That’s not an exaggeration; I easily stood there and wandered around the gunfight, waiting for any enemy to take notice and fire in my direction. But none ever did. I won’t say anything more about that but we’ll move right along to the destruction aspect of the game. It’s plenty fun and you’ll always be looking for things to blow up – and really, you have to in order to achieve the highest percentage completion – but it’s not like the entire environment is destructible. There are only certain pieces that can go boom and while there is some strategy in trying to string explosions together, it’s a bit less intense than I had anticipated. Now that I’ve outlined all the downsides – much to the chagrin of the fans, I’m sure – I will take the requisite time and talk about what the game does well, which of course involves the freedom, size and scope, and almost limitless options for player ingenuity. As some of you already know, one receives a great deal of satisfaction from a properly executed assault on a military base and when it’s left in ashes and you saunter away, you just feel…all warm and toasty inside.

It’s true. Being able to leap from helicopter to helicopter, double hook your diverse tool to a foe and an explosive object, skydive from great heights, ride like a daredevil on vehicles, and deploy your parachute just about any time you have enough momentum is all super fun and sits directly in the limelight for Just Cause 2. It’s just ceaseless, often comical, lunacy and it’s well worth a big effort to be all creative. Plus, the gigantic size of the world map is so daunting, it’s almost begging you to continually explore and find new places and installations, almost always with the aim of causing large amounts of chaos. Stringing together big explosions nets you a big ol’ Chaos chain, in fact, and the entire process can be very, very rewarding. It’s all the more rewarding because you know you are responsible for generating that entertainment value; you weren’t forced along a particular path and told exactly how to complete an objective. Nope, the freedom is the addictive part and I understand that. But in the end, I have difficulty enjoying it with all the gameplay and control flaws I continually experienced. Sorry, JC2 fans.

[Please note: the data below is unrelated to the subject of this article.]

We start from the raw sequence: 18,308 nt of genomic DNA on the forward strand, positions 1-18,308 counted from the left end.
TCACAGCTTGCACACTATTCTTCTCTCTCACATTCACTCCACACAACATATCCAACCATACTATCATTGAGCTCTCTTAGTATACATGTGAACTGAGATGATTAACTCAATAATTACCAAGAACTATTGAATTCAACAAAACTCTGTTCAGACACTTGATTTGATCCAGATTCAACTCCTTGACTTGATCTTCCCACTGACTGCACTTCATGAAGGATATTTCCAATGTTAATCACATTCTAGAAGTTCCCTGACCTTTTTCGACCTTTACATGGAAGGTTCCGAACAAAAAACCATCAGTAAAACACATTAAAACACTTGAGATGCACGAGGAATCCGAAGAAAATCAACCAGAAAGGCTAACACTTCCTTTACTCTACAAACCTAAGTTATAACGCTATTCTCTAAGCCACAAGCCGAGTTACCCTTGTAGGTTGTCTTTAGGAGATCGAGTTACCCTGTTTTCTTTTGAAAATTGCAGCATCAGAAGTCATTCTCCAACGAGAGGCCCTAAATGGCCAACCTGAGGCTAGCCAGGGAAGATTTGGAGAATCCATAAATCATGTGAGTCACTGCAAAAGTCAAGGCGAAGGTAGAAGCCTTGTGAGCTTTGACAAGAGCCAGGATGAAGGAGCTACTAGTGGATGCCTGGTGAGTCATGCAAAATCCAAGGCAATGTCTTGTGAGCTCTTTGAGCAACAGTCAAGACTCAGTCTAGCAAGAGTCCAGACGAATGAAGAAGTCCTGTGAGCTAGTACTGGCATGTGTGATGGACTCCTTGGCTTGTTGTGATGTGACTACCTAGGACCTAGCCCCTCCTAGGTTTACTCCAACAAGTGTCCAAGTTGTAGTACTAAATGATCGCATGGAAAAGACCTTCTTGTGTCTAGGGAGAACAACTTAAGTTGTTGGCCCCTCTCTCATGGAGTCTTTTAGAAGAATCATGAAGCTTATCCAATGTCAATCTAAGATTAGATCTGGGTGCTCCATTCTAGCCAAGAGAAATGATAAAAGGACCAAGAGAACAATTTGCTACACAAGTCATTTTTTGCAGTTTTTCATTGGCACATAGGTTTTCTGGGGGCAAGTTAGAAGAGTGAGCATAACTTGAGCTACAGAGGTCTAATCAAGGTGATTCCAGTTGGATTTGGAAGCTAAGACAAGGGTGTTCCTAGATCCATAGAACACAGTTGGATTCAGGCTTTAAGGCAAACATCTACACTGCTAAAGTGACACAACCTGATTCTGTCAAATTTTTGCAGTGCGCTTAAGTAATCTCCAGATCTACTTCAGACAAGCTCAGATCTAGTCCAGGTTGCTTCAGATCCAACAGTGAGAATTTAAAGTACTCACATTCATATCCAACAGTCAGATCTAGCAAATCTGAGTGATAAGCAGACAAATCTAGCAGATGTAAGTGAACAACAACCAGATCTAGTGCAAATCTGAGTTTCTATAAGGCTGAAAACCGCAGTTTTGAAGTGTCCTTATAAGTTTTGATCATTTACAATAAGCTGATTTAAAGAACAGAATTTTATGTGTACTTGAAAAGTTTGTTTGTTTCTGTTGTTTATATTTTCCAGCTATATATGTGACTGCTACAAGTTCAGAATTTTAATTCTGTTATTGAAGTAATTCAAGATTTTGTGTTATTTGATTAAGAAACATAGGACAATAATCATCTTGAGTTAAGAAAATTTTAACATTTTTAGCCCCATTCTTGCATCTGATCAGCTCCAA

Right, so then we move to the visuals and such. When I first saw Just Cause 2 months ago at a Sony event in NYC, I wasn't impressed. But, as always, I have to give these games the benefit of the doubt and assume that by the time they arrive, they'll look better. Now when a publisher is ready to show off a game, 99% of the time that's exactly how it'll look when it comes time for its release. Some developers fix up a few framerate issues, and if a game sees a lengthy delay, they usually go in and fix a lot more than just that. But between December 2009 and March 2010, nothing really got fixed for Just Cause 2. The game is a mess with texture pop-up that literally transforms completely untextured objects right in front of you. Buildings go from looking like plain sticks get their textures rendered in the middle of a cut-scene...yikes. There is some okay lighting work, but overall texture quality leaves a lot to be desired, and character detail falls way behind not just some of the PS3's best, but numerous other multiplatform games altogether. Framerate is acceptable, but it can hit a snag here and there, making this game an overall displeasing title to look at.

The audio, as Ben mentions, is hard to bear at times. In particular, the voice acting is bad. And by bad, I mean pretty bad. The voice actor behind our protagonist does his absolute best (read: worst) Spanish accent and it's pretty painful to listen to; it's like a mix of Gambit and Tony Montana, just 'ugh'. The rest of the voice actors don't do a better job, and the crappy dialogue doesn't help makes things any better. Then there are pivotal things like the sound effects, which in an all-out explosive game like JC2 should rip holes in your speakers, but they don't. The sound in JC2 left me feeling underwhelmed, and I walked away bored by not just the gameplay, but also by the entire technical package. Shame.

So, all in all, this just isn't worth the coin. We're not quite sure where some of the praise for this game is coming from, but Ben and I both felt as if it was just a premature reaction to the whole "wow, exploration and explosion"-factor. And that leads me to this point: Just Cause 2's exploration and destruction isn't even that in-depth; it's quite generic, actually. Last year's unfortunately overlooked Red Faction: Guerrilla was far more explosive and destructive than Just Cause 2, not to mention an overall better looking, playing, sounding, and interesting game. So there you have it, if you want exploration and proper destruction, get Red Faction: Guerrilla.

4/10/2010   Arnold K. and Ben D.